The 1970 Campanile

There’s always a lot of discussion about this one, for a number of reasons. There’s some unusual content (it was 1970 after all). From a historical standpoint it doesn’t have much value except as an artifact. From an archival one it’s problematic—the box contained so many loose pieces that it’s hard to find a complete copy. But if I could walk into this picture I’d grab a half dozen:

Homecoming 1970 Campanile

I’d love to know whose idea this was.

Bonus:L1000237

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20 Responses to The 1970 Campanile

  1. C Kelly says:

    I always thought it was Paul Hester’s idea.

  2. marmer01 says:

    I’ve seen the monks around before. Maybe it was Warren Skaaren’s idea.

  3. mattnoall says:

    Melissa, I was scrolling through you Woodson pictures of Willie ( http://woodsononline.wordpress.com/page/3/ ) and noticed that you lack pictures of the statue “Crowned” I have a photo (or probably a negative somewhere (maybe)) with the statue tastefully crowned with a toilet. I have no idea who did that, but I think it was there for a couple of days. If my poor memory serves, I was coming back to Sid Rich in the early evening (probably from either Herman Brown, those days home to ICSA where we had to use the computer system) or Abercrombie my senior year so probably the fall of 1978. I’m thinking that it might have made the Thresher as well.

    Anyway, it might be interesting sometime to see a pictorial history showing the “great respect” the students have sown the statue over the years, or maybe all of the statues….the one between Jones and Brown might be of special interest although perhaps not “family friendly”

    Matt Noall

  4. Kathleen A. Boyd says:

    I also heard it was Paul Hester’s idea.

  5. Paul Hester says:

    i am risking my anonymity in the interest of self-defensiveness. My role with the Campanile 1970 was mandated by election as editor. The business manager Lee Straus had nothing to do with the form or the content, so he’s innocent; he performed the difficult tasks of keeping us within the budget, selling ads, and raising money to make it happen. Groups of architecture students, lapsed architecture students and a few art students were the talent pools that gave the distinctive late 60s flavors. Steve Harf was the cartoonist of the booklet of advertising and clubs; David Stoms did the enormous task of collecting and editing the sounds recorded on the record, listening to hours of the recently created KTRU tapes; Peter Layne was the wise resident overseer of sophistication and taste (which was often ignored); a staff of writers and photographers and editors did all the hard work. Inside the top of the box is a list of hundreds of names, influences, pets, friends, relatives, poets, photographers, staff, faculty, and students. My friend Deborah Wright was the muse that opened my heart to a wider world. Peter Papademetriou of the architecture faculty was graphics provocateur and sponsor. Geoff Winningham was the photography professor whose independent study classes provided the photographic inspiration and credit hours. Charles Schorre was the artist whose design of workshops and publications in the School of Architecture was the model for the book entitled “Us” of senior pages that expanded the traditional 3 or 4 lines of bio/resume to a 5×7 inch space of possibilities. The arrival on campus of the Menil phalanx was a unique moment in the history of Rice, and the pied pipers of art, photography and film led many toward a promised land. Doug Milburn of the German department was teaching the magic of many things. I do not remember the precise conditions of our minds that conjured the audacious notion of renting a photo booth and making it accessible in the RMC for students, staff and faculty to record their own versions of themselves. All i can say for certainty is that it was in the air, all around us, the urges to remake the old forms, to challenge the status quo, to invent different languages, to alter our thinking, to search for new possibilities.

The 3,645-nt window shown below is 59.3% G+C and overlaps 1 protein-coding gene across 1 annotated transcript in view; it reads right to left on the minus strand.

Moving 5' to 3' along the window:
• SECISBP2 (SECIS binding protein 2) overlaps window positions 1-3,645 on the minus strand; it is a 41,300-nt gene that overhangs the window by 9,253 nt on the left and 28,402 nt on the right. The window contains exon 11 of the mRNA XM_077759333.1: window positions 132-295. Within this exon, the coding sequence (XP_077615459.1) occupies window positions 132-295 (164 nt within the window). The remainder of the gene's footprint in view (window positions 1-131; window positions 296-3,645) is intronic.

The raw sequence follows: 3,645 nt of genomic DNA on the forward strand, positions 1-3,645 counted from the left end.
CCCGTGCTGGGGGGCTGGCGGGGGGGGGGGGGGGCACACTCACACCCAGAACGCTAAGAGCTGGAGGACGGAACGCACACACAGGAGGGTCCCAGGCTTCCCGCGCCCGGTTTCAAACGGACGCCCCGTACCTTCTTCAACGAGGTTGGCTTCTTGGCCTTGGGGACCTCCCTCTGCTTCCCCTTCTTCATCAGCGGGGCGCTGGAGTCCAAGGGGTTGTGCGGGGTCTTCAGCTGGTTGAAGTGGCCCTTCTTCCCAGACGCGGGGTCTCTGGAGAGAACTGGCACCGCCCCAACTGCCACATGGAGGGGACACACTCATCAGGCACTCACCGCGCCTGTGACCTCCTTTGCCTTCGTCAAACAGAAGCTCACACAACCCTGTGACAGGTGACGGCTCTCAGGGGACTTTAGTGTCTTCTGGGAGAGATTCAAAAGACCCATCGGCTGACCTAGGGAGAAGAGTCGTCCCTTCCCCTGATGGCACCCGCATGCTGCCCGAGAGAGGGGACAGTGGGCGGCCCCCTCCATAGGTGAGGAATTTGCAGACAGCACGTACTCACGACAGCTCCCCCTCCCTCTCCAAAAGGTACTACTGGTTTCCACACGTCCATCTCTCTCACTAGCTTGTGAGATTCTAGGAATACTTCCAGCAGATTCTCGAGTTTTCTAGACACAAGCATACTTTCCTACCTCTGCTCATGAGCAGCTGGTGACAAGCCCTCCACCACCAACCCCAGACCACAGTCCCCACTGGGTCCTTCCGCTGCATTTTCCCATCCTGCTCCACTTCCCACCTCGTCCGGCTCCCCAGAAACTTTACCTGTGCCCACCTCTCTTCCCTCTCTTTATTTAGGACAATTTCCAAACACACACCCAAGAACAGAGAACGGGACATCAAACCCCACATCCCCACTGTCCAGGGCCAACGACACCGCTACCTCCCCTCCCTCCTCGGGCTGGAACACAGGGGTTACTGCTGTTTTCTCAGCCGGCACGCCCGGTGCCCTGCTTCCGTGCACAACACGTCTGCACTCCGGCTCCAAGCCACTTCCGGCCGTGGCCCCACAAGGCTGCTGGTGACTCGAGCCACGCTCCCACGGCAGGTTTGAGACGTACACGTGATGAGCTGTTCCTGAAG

That’s me sitting beside the stack of boxes in the photograph Melissa posted on October 2. When you arrived in the Grand Hall of the RMC to pick up your Campanile, you constructed your own box, filled it with ingredients from stacks around the room. The idea was to leave space in the box to add your own experiences. The dissolution, fading, and loss was a design goal. We could not imagine living to the ripe old age of 66, or even wanting to hang onto the past. It was a Memory Box; it would not be the same for everyone; falling out of memory was expected and desired.

    I was wrong. We were young. We made it in the spirit of the moment. The moment passed. Ironically, or predictably, our nostalgia for that moment (our youth) grows.

    If enough interest exists, the idea of making a digital version is a possibility. Maybe it would include an index in which a wiki offers the opportunity to identify ourselves and extend our collective memories. The web offers new ways to say, “I was there.”

    At that moment we were saying, “Be Here Now.”

    • wsanders says:

      “Paul’s legendary yearbox (not quite as legendary as the ’69 one, but
      close!) was an inspiration for us 2nd floor RMC denizens. By 1977 the
      only ’69 Campanile we knew of was in the library, but there were bits
      and pieces of the ’70 around, like the phonograph record and the
      poster of wonderful twisted Widelux pictures (the Widelux was a super
      wide angle slit camera that took several seconds to make an exposure,
      and you could twist it in the middle of its run and get both
      horizontally and vertically oriented images in the same frame.) I
      didn’t have the Archi student’s command of design, but as ’77